Soft Drinks: Poison In A Can
This poison goes by many brand names, such
as Coca Cola and Pepsi. Generically, this poison is on the market
in formulations known as soda, pop, and soft drinks. It includes
all carbonated beverages--even carbonated plain water. The various substances
in sodas compound the problem, especially the typical formulations
with their carbonic acid or phosphoric acid.
It's tragic that the "beverage"
industry shoves this toxic brew at human beings. Let's take a
closer look at what it does.
The carbonation in all soft drinks causes
calcium loss in the bones through a three-stage process:
- The carbonation irritates the stomach.
- The stomach "cures" the irritation
the only way it knows how. It adds the only antacid at its disposal:
calcium. It gets this from the blood.
- The blood, now low on calcium, replenishes
its supply from the bones. If it did not do this, muscular and
brain function would be severely impaired.
But, the story doesn't end there. Another
problem with most soft drinks is they also contain phosphoric
acid (not the same as the carbonation, which is carbon dioxide
mixed with the water). This substance also causes a drawdown on
the store of calcium.
So, soft drinks soften your bones (actually,
they make them weak and brittle) in three ways:
Diabetes in a can
- Carbonation reduces the calcium in the
- Phosphoric acid reduces the calcium in
- The beverage replaces a calcium-containing
alternative, such as milk or water. Milk and water are not excellent
calcium sources, but they are sources.
The picture gets worse when you add sugar
to the soft drink. The sugar, dissolved in liquid, is quickly
carried to the bloodstream, where its presence in overload quantities
signals the pancreas to go into overdrive. The pancreas has no
way of knowing if this sugar inrush is a single dose or the front-end
of a sustained dose. The assumption in the body's chemical controls
is the worst-case scenario. To prevent nerve damage from oxidation,
the pancreas pumps out as much insulin as it can. Even so, it
may not prevent nerve damage.
But, this heroic effort of the pancreas has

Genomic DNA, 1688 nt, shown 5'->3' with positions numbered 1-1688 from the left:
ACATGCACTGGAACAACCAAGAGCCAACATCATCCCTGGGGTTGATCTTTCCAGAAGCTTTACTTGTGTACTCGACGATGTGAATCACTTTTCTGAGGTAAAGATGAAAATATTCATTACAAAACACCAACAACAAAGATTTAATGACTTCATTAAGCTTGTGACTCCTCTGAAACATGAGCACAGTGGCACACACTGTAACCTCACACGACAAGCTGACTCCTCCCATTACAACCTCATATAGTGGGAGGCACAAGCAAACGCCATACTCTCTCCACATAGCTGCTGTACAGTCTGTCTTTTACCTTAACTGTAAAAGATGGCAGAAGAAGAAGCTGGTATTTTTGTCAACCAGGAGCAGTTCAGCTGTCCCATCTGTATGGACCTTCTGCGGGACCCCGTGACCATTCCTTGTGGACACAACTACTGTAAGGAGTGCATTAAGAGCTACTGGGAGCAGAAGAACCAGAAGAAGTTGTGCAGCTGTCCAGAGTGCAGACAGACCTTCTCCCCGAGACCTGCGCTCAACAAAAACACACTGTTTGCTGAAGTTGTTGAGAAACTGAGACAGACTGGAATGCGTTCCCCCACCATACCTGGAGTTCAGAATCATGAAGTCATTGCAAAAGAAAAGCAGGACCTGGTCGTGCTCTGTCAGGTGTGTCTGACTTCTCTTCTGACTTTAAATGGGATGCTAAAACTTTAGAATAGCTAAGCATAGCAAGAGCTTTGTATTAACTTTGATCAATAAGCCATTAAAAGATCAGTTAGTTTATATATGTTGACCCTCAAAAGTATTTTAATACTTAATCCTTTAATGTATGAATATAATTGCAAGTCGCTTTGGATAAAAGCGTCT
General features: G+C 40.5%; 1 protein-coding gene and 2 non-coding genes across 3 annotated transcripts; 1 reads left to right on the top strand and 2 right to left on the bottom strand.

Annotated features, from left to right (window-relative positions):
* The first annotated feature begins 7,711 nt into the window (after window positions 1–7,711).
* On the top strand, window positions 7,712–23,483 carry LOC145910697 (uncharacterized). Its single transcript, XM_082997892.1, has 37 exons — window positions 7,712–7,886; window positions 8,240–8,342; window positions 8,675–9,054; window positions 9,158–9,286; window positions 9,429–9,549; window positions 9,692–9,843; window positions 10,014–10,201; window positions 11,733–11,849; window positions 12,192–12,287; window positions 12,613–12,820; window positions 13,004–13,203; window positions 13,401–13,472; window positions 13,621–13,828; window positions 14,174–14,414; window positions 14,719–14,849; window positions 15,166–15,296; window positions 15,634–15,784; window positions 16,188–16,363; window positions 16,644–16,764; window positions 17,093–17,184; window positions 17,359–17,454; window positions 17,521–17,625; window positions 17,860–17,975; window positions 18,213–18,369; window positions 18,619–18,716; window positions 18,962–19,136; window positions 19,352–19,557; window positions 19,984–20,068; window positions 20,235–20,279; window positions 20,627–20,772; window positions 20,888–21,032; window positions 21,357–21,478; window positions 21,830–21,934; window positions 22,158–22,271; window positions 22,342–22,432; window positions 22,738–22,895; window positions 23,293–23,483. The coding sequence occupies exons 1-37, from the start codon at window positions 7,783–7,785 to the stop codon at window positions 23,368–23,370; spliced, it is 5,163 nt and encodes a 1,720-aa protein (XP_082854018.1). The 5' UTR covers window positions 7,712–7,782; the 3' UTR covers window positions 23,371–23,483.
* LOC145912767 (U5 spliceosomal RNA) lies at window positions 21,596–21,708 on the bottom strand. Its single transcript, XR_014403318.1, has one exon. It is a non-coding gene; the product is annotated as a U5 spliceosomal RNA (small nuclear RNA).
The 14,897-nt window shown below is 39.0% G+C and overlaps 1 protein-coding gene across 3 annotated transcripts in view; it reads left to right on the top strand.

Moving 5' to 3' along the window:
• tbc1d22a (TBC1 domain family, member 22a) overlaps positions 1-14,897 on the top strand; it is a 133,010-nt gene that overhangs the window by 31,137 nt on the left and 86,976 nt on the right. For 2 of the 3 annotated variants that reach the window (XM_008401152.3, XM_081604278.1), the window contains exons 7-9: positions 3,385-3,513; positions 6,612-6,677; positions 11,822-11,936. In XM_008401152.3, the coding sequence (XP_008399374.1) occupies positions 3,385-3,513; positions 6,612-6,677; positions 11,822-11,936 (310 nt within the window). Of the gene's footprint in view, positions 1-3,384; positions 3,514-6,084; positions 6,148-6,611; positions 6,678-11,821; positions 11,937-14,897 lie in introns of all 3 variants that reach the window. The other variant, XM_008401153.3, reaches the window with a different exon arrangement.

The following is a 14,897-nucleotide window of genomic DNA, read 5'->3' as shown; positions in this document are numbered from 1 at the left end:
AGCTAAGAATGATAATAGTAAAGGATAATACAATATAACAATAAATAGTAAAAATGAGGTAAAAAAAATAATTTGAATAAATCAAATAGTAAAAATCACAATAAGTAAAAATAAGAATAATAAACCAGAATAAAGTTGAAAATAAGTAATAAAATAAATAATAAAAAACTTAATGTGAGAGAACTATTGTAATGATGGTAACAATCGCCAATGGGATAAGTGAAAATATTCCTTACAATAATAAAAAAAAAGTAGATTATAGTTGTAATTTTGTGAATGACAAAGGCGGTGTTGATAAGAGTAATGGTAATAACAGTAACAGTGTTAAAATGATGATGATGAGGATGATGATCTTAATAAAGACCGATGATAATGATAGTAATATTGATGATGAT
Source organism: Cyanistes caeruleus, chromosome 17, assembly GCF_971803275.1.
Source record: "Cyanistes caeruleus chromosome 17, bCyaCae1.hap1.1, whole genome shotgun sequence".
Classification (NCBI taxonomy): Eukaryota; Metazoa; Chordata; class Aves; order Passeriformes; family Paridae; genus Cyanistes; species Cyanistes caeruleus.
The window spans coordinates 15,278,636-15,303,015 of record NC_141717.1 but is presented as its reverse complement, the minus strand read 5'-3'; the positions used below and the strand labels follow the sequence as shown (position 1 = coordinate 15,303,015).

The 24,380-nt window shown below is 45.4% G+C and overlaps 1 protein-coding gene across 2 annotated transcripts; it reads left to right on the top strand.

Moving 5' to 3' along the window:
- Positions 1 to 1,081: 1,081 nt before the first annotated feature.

a hefty downside. The jolt of insulin causes the body to reduce
the testosterone in the bloodstream, and to depress further production
of it. In both men and women, testosterone is the hormone that
controls the depositing of calcium in the bones. You can raise
testosterone through weight-bearing exercise, but if you are chemically
depressing it via massive sugar intake (it takes very small quantities
of sugar to constitute a massive intake, because refined sugar
is not something the human body is equipped to handle), then your
body won't add calcium to the bones.
Cancer in a can
In the spring of 2005, research showed a strong
correlation between esophageal cancer and the drinking of carbonated
beverages. Without providing extensive detail, the mechanism works
- You drink soda.
- It makes you burp (acid reflux, actually).
- The burping carries acid into the esophagus,
- The lesions become cancerous.
So, maybe it's not so bad if you sip sodas
instead of guzzle them. By the time this issue settles out through
double blind studies (rather than statistical analysis only),
that is likely what researchers will conclude.
Of course, the softdrink companies have conducted
their own flawed studies using flawed methods to obtain the flawed
results they want. This way, they can deny that their toxic products
also cause esophageal cancer in addition to other diseases their
Esophageal cancer was very rare two generations
ago--now, it's common. The basic mechanism works as follows:
- Mechanical damage to cells is a huge risk
factor for cancer. It's why asbestos particles, for example,
cause lung cancer.
- Soft drinks cause acid reflux (stomach
acid rising up past the esophageal valve). This is more pronounced
when the body is horizontal (as in sleeping), but the sheer
volume of soft drinks consumed in the USA means the acid reflux
is well past the danger point. Any time you ingest a gassy drink,
you are going to get belching--and acid into the esophagus.
How much is too much? The research doesn't say where the limit
is--it only shows that most of us are far, far, far past it.
- Stomach acid dissolves tissue--that's its
purpose. The stomach lining does not extend into the esophagus,
so the lower esophagus gets damaged by acid far more frequently
in soft drink users than in non soft drink users. This results
in a radical increase in cell mutations, along with a far higher
level of free radicals.
Reference Source 146